What’s the scoop?
Long before the sneezing panda wowed us all, sneezing has been an integral part of our lives. It has found a special place in our culture, from the cliche pepper under your nostrils to induce it, to the myth that if you sneeze with your eyes open they will fly out of their sockets, or to the popular description of sneezing feeling like 1/10 of an orgasm. Like coughing, yawning, and excreting waste, it is an every day bodily function that everyone does, but not many take a lot of time to think about.
So what’s the point of sneezing? Why do we and all these other animals do it? How do we even sneeze? Why does it feel so good? Why don’t we stop asking questions and start answering them?
Warning! Scientific Content:
To get to the bottom of this, we should first understand what a sneeze is and what our bodies are doing when we sneeze. The non-scientific dictionary.com defines sneezing as emitting air or breath suddenly, forcibly, and audibly through the nose and mouth by involuntary, spasmodic action. I think we already knew that.
So let’s dive right into the anatomy and physiology. As we breath air into our nostrils, the passageway becomes narrower and narrower. This narrowing increases the air’s turbulence and in turn increases the amount of interaction between the air and the lining of the nose, called the nasal mucosa. This allows for both the exchange of heat and moisture as well as clearing the inhaled air of foreign particles, which can irritate the respiratory epithelium. Besides foreign particles like dust, pollen, or other allergens, irritation can be triggered by viral infections (a cold or flu), cold air, pollution, and even the sun or a large meal.
When this occurs, a response takes place. First, chemicals like histamine (as in antihistamine, a popular remedy for allergy symptoms) or leukotriene are released. These chemicals irritate the nerve cells in the nose, which activate a reflex in the brain. The brain sends a signal to activate the muscles in your pharynx (throat) and larynx (voice box), creating a large opening in the nasal and oral cavities and allowing for a rapid expulsion of air and some noise, a sneeze.
The soft palate and uvula depress while the back of the tongue elevates to partially close the passage to the mouth so that air ejected from the lungs may be expelled through the nose. The high velocity of the airflow is achieved by the buildup of pressure inside the chest with the vocal chords closed. Sudden opening of the cords allows the pressurized air to flow back up the respiratory tract to expel the irritants.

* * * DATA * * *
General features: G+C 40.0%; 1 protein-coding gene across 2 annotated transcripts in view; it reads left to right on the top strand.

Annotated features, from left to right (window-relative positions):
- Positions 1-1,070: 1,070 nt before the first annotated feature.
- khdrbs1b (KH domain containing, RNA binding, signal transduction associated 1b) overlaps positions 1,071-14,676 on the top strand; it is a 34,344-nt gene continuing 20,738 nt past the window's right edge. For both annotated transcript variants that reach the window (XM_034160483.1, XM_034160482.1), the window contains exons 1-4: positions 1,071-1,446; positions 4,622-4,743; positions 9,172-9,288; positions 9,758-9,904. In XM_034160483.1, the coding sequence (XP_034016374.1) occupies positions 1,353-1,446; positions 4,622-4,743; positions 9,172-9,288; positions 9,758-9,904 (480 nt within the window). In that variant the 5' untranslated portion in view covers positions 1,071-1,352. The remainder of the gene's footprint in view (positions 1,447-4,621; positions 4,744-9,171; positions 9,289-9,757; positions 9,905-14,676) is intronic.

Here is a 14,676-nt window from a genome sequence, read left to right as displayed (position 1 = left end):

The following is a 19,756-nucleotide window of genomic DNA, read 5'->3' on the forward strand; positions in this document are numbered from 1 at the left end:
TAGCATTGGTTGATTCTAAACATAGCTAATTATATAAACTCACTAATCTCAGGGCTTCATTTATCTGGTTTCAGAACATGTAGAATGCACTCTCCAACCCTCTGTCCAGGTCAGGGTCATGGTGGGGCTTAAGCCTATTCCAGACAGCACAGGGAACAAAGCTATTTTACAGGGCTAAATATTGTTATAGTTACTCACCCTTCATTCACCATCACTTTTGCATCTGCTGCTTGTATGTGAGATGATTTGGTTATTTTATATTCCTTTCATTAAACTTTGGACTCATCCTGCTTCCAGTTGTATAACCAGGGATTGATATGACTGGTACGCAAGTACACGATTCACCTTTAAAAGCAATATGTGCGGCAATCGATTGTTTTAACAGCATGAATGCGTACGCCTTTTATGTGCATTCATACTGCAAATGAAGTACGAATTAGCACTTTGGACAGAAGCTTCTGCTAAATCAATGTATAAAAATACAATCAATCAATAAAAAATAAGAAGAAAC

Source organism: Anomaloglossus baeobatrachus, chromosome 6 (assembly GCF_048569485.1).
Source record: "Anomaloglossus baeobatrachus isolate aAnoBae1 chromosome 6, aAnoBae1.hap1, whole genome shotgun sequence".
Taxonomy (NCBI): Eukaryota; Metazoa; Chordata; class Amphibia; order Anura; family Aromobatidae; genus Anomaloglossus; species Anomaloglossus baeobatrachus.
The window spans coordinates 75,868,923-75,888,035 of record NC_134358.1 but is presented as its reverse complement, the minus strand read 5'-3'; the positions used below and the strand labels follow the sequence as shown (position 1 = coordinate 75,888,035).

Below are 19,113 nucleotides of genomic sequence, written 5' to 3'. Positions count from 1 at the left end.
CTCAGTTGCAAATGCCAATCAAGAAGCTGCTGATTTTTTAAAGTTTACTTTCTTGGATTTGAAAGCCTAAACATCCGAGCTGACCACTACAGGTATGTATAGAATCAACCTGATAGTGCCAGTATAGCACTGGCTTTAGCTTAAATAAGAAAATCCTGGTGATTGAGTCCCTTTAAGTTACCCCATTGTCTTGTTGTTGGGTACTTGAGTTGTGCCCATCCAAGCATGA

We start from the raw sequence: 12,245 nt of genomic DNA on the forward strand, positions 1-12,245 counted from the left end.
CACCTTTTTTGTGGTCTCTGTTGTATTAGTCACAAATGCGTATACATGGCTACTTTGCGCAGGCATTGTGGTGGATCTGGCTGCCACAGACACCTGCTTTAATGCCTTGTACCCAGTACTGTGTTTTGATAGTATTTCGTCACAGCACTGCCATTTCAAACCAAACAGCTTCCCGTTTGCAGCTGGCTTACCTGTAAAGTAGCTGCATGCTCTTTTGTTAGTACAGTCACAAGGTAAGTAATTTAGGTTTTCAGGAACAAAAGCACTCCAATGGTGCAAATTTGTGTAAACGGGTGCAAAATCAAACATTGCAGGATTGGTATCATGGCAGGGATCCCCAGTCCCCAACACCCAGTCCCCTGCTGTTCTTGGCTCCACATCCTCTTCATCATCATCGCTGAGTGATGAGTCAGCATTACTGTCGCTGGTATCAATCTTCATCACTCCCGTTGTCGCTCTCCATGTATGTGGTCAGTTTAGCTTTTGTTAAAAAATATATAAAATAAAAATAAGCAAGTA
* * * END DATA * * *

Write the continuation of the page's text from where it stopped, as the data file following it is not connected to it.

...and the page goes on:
Here I would like to point out that your heart does not stop during a sneeze. That is a common misconception which is absolutely false. You are very much alive throughout a sneeze.
Wait, what’s the point of sneezing?
Put simply, we sneeze to expel foreign particles that we breath in from the air, stuff like germs that may be harmful to us.
Evolutionarily speaking, this is highly advantageous. Those that sneeze can quickly rid their bodies of harmful bacteria or pollutants, leading to a healthier and longer life. They would also spread more airborne germs, and non-sneezing animals would have a tougher time ridding themselves of them. Selection would therefore favor sneezing animals over non-sneezing animals, and sneezing animals would proliferate.
So, why does it feel so good?
Though not all of us agree with the phrase, I’m sure each of us has heard a sneeze being described as “1/10 of an orgasm.” In researching the answer to this question, my favorite explanation was that “semen and sneezes both have mucus in them, so they both feel good.” While it is true that they have these two things in common, mucus does not simply equate to pleasure. But, the person was on to something. To answer the question we can look at the many qualities that a sneeze and an orgasm share:
1.) Endorphins. These little neurotransmitters are produced in the brain and pituitary gland during an orgasm, as you exercise, while eating spicy food, and, oh yeah, as you sneeze! They closely resemble opiates (think painkillers like morphine) by procuring a sense well-being.
2.) Pressure and Release. In both cases, we build up a kind of tension within our bodies and forcibly alleviate it. In a way, it’s like having a really fast massage or a quick but effective hug.
3.) Stretch. This explanation might be a bit of a stretch, but in both cases we stretch some muscles that we wouldn’t normally use consistently. Again, we are alleviating tension and the buildup of stiffness due to a large protein called titin.
So there you have it. I leave you with the words of Sarah Silverman: “Some say sneezing is like having an orgasm… But still, don’t sneeze on my boobs.”